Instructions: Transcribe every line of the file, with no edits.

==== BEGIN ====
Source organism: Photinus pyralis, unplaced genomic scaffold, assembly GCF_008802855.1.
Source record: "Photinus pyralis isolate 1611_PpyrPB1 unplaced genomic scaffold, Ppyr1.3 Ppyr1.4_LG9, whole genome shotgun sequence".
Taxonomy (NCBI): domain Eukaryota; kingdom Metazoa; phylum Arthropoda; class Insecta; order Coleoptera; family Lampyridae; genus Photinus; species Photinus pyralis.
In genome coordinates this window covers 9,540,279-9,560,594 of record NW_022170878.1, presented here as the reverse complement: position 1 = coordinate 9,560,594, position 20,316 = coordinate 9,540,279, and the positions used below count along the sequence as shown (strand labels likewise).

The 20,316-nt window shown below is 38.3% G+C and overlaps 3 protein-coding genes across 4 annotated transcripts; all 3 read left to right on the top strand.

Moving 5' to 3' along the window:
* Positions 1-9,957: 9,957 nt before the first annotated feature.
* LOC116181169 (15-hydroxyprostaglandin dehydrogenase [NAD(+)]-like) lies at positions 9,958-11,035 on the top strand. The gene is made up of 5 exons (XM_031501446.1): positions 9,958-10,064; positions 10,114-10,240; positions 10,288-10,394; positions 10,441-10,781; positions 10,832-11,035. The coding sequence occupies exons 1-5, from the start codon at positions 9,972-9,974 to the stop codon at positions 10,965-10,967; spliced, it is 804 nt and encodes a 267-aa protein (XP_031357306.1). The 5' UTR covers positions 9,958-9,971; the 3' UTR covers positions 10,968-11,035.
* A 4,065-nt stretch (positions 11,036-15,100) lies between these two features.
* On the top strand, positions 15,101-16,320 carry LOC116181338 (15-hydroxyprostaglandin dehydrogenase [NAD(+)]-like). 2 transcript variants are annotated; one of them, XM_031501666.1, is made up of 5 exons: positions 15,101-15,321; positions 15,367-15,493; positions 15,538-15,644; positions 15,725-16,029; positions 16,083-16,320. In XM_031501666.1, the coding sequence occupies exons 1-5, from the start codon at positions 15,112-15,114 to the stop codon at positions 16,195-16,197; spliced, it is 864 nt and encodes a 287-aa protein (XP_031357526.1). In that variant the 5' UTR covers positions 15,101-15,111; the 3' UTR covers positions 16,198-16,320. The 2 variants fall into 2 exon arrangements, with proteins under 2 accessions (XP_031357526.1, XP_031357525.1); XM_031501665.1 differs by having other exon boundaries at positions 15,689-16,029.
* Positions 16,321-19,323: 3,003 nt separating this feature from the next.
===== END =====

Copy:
Source organism: Photinus pyralis, unplaced genomic scaffold, assembly GCF_008802855.1.
Source record: "Photinus pyralis isolate 1611_PpyrPB1 unplaced genomic scaffold, Ppyr1.3 Ppyr1.4_LG9, whole genome shotgun sequence".
Taxonomy (NCBI): domain Eukaryota; kingdom Metazoa; phylum Arthropoda; class Insecta; order Coleoptera; family Lampyridae; genus Photinus; species Photinus pyralis.
In genome coordinates this window covers 9,540,279-9,560,594 of record NW_022170878.1, presented here as the reverse complement: position 1 = coordinate 9,560,594, position 20,316 = coordinate 9,540,279, and the positions used below count along the sequence as shown (strand labels likewise).

The 20,316-nt window shown below is 38.3% G+C and overlaps 3 protein-coding genes across 4 annotated transcripts; all 3 read left to right on the top strand.

Moving 5' to 3' along the window:
* Positions 1-9,957: 9,957 nt before the first annotated feature.
* LOC116181169 (15-hydroxyprostaglandin dehydrogenase [NAD(+)]-like) lies at positions 9,958-11,035 on the top strand. The gene is made up of 5 exons (XM_031501446.1): positions 9,958-10,064; positions 10,114-10,240; positions 10,288-10,394; positions 10,441-10,781; positions 10,832-11,035. The coding sequence occupies exons 1-5, from the start codon at positions 9,972-9,974 to the stop codon at positions 10,965-10,967; spliced, it is 804 nt and encodes a 267-aa protein (XP_031357306.1). The 5' UTR covers positions 9,958-9,971; the 3' UTR covers positions 10,968-11,035.
* A 4,065-nt stretch (positions 11,036-15,100) lies between these two features.
* On the top strand, positions 15,101-16,320 carry LOC116181338 (15-hydroxyprostaglandin dehydrogenase [NAD(+)]-like). 2 transcript variants are annotated; one of them, XM_031501666.1, is made up of 5 exons: positions 15,101-15,321; positions 15,367-15,493; positions 15,538-15,644; positions 15,725-16,029; positions 16,083-16,320. In XM_031501666.1, the coding sequence occupies exons 1-5, from the start codon at positions 15,112-15,114 to the stop codon at positions 16,195-16,197; spliced, it is 864 nt and encodes a 287-aa protein (XP_031357526.1). In that variant the 5' UTR covers positions 15,101-15,111; the 3' UTR covers positions 16,198-16,320. The 2 variants fall into 2 exon arrangements, with proteins under 2 accessions (XP_031357526.1, XP_031357525.1); XM_031501665.1 differs by having other exon boundaries at positions 15,689-16,029.
* Positions 16,321-19,323: 3,003 nt separating this feature from the next.